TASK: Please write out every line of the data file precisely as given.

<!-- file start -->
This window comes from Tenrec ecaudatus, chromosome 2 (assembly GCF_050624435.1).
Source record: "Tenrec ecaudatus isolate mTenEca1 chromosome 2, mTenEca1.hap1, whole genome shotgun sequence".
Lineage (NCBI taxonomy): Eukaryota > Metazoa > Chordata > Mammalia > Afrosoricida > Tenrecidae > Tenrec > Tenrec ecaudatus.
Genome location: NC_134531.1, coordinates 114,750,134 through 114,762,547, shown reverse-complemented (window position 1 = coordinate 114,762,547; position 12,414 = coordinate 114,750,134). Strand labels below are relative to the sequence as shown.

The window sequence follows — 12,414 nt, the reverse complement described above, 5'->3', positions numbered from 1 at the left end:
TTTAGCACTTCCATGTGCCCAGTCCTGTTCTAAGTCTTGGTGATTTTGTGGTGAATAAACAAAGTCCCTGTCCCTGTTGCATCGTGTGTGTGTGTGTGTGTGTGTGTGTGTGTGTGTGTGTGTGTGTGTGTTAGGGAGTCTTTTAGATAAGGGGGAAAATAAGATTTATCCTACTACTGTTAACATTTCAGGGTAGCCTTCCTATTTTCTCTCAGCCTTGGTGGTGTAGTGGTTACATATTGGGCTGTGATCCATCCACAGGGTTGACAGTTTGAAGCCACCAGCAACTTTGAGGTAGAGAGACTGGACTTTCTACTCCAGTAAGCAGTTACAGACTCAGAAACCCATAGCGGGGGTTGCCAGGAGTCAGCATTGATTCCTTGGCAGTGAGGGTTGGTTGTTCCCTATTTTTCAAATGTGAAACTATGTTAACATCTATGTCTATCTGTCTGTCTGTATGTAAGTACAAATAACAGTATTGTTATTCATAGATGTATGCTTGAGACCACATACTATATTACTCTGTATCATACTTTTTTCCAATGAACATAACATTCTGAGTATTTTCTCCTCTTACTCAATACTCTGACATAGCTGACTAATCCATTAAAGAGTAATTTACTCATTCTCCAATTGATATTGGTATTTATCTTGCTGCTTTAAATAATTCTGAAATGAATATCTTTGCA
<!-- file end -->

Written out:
This window comes from Tenrec ecaudatus, chromosome 2 (assembly GCF_050624435.1).
Source record: "Tenrec ecaudatus isolate mTenEca1 chromosome 2, mTenEca1.hap1, whole genome shotgun sequence".
Lineage (NCBI taxonomy): Eukaryota > Metazoa > Chordata > Mammalia > Afrosoricida > Tenrecidae > Tenrec > Tenrec ecaudatus.
Genome location: NC_134531.1, coordinates 114,750,134 through 114,762,547, shown reverse-complemented (window position 1 = coordinate 114,762,547; position 12,414 = coordinate 114,750,134). Strand labels below are relative to the sequence as shown.

The window sequence follows — 12,414 nt, the reverse complement described above, 5'->3', positions numbered from 1 at the left end:
TTTAGCACTTCCATGTGCCCAGTCCTGTTCTAAGTCTTGGTGATTTTGTGGTGAATAAACAAAGTCCCTGTCCCTGTTGCATCGTGTGTGTGTGTGTGTGTGTGTGTGTGTGTGTGTGTGTGTGTGTGTGTTAGGGAGTCTTTTAGATAAGGGGGAAAATAAGATTTATCCTACTACTGTTAACATTTCAGGGTAGCCTTCCTATTTTCTCTCAGCCTTGGTGGTGTAGTGGTTACATATTGGGCTGTGATCCATCCACAGGGTTGACAGTTTGAAGCCACCAGCAACTTTGAGGTAGAGAGACTGGACTTTCTACTCCAGTAAGCAGTTACAGACTCAGAAACCCATAGCGGGGGTTGCCAGGAGTCAGCATTGATTCCTTGGCAGTGAGGGTTGGTTGTTCCCTATTTTTCAAATGTGAAACTATGTTAACATCTATGTCTATCTGTCTGTCTGTATGTAAGTACAAATAACAGTATTGTTATTCATAGATGTATGCTTGAGACCACATACTATATTACTCTGTATCATACTTTTTTCCAATGAACATAACATTCTGAGTATTTTCTCCTCTTACTCAATACTCTGACATAGCTGACTAATCCATTAAAGAGTAATTTACTCATTCTCCAATTGATATTGGTATTTATCTTGCTGCTTTAAATAATTCTGAAATGAATATCTTTGCA